In fact, cars are not cash-generating assets (unless you’re a full-time Grab driver, or something similar, again). Each month, cars actually cost you money, in terms of insurance, road tax, fuel, parking and more. It makes your car a liability, and potentially the most expensive you’ll ever be taking on.
Affecting home loan eligibility
The Total Debt Servicing Ratio (TDSR) system caps the maximum amount you can borrow when you get a home loan. This means that monthly repayments on all of your debts (home loans, car loans, educational loans, etc.) can not reach 60% of your monthly income.
You have a couple of other debt commitments now on top of that. You have a renovation loan, and a loan from your wedding, which includes repayments of every month. Including the car loan will increase your monthly debt obligations. When it reaches your TDSR and you will refuse your home loan. This might mean paying a heavier down payment, or failing to get the house you want.
Know all hidden costs
You have to continue to pay other prices, such as your auto insurance premiums, irrespective of whether you are using the vehicle.
Even if you haven’t been using the car for half a year, you still pay for the premiums, aircon maintenance, taxes. This is a huge deal in financial-crisis times. You would be forced almost inevitably to sell the car at a loss because it depreciates when conditions turn grim.
Just find out if there are any extra hidden costs and don’t worry about saying no to, or negotiating the number. Everybody needs to go home satisfied at the end of the day so sit down, have a cuppa and hammer out something fair for both parties with them.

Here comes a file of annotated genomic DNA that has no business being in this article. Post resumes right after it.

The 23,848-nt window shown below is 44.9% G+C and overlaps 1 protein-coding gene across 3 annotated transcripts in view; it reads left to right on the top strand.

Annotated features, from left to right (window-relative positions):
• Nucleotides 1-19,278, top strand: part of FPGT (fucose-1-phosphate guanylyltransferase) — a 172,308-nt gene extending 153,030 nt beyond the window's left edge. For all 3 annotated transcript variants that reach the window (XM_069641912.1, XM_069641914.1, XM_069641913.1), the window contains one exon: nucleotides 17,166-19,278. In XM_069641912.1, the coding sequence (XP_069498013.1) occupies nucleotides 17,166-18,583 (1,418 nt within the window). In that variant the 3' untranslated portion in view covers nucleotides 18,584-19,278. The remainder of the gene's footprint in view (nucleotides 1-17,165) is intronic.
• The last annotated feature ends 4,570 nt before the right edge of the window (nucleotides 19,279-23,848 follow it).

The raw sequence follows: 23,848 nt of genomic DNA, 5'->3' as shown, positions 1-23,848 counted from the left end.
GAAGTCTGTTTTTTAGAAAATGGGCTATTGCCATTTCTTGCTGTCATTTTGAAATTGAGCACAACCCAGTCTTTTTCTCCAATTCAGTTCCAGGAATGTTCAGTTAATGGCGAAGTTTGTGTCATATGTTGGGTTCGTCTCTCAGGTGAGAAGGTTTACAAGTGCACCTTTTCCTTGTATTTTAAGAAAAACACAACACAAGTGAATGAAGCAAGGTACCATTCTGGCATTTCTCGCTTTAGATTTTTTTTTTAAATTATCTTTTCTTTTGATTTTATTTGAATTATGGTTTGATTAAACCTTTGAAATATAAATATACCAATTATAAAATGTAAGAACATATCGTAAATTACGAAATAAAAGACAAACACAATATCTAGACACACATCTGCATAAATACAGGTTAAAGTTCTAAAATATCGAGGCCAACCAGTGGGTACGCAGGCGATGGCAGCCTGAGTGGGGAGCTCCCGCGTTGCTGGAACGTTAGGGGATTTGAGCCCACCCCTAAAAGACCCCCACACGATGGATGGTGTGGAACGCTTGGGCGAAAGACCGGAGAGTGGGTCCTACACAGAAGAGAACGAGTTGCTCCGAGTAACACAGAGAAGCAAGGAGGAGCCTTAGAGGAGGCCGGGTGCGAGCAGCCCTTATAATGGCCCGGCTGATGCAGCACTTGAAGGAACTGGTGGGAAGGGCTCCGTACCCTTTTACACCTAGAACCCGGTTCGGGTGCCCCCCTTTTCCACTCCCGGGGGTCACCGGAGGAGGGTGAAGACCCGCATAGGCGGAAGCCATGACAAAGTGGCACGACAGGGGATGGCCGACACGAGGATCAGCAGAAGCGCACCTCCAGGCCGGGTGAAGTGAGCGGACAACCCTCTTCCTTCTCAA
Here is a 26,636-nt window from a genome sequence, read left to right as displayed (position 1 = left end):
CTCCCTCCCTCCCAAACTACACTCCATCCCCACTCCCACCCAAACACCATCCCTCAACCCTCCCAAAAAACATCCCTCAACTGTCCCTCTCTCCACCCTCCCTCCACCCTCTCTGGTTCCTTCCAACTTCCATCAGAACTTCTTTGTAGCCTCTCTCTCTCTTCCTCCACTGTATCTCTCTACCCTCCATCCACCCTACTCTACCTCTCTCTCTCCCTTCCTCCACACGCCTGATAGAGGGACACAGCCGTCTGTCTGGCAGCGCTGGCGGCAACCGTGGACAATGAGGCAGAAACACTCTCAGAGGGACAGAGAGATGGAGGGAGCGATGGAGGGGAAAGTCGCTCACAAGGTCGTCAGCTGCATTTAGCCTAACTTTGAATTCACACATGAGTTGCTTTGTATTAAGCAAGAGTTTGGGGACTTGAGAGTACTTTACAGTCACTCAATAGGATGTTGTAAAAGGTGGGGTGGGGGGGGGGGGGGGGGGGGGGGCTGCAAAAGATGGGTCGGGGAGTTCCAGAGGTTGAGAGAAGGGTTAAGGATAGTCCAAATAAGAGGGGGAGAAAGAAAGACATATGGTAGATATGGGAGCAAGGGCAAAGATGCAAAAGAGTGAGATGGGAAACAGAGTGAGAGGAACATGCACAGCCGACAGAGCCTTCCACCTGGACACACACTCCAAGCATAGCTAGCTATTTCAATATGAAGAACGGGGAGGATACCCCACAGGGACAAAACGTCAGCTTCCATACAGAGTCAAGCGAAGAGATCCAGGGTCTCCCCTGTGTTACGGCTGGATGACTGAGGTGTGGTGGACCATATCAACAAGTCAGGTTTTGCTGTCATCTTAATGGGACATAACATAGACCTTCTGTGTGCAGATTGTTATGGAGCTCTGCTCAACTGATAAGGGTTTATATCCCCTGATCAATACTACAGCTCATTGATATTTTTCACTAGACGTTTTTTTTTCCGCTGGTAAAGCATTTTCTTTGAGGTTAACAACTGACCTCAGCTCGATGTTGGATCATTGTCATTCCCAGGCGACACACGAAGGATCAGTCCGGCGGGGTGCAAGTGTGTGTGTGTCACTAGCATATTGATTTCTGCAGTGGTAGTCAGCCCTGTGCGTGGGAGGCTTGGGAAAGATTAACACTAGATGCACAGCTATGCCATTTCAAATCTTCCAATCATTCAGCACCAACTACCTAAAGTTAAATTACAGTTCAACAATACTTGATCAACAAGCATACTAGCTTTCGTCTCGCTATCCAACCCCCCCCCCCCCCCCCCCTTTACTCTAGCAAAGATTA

Car payment terms
Much like the car shopping, when it comes to loans, you too can look around for the best offers. Many banks are approaching to see what each of them can do. Some banks may offer you lower interest rates, whereas others offer you more flexible terms. Some could even throw freebies at them when they take out a loan.
At the end of the day, the interest rate charged and the characteristics of the loan are important to look at. A longer period of loan or a smaller sum of instalments may not actually be the best option because you would potentially end up paying more interest over your loan tenure. Remember, borrowing is a huge financial commitment so be sure to shop around at the best rates.
Know the details
Buying a car can be a difficult process and often dealers can try to mislead you with all sorts of traps and fine print. Some dealers can even sell you ‘attractive’ car loan and insurance policies but if you’re unhappy with it, it’s not a must to take them up. The same applies to Guaranteed COE packages.
And understanding your rights as a customer is critical. Consumers in Singapore are covered under Lemon Law. In the case of new vehicles, this means that if a flaw is discovered on the purchase within six months, the manufacturer will have to fix or rebuild the vehicle as necessary, unless it can be proven that it is not a fabrication fault. Consumers may also report a faulty vehicle for used cars within six months of delivery, but the seller has an duty to show that the alleged defect was not present at delivery time.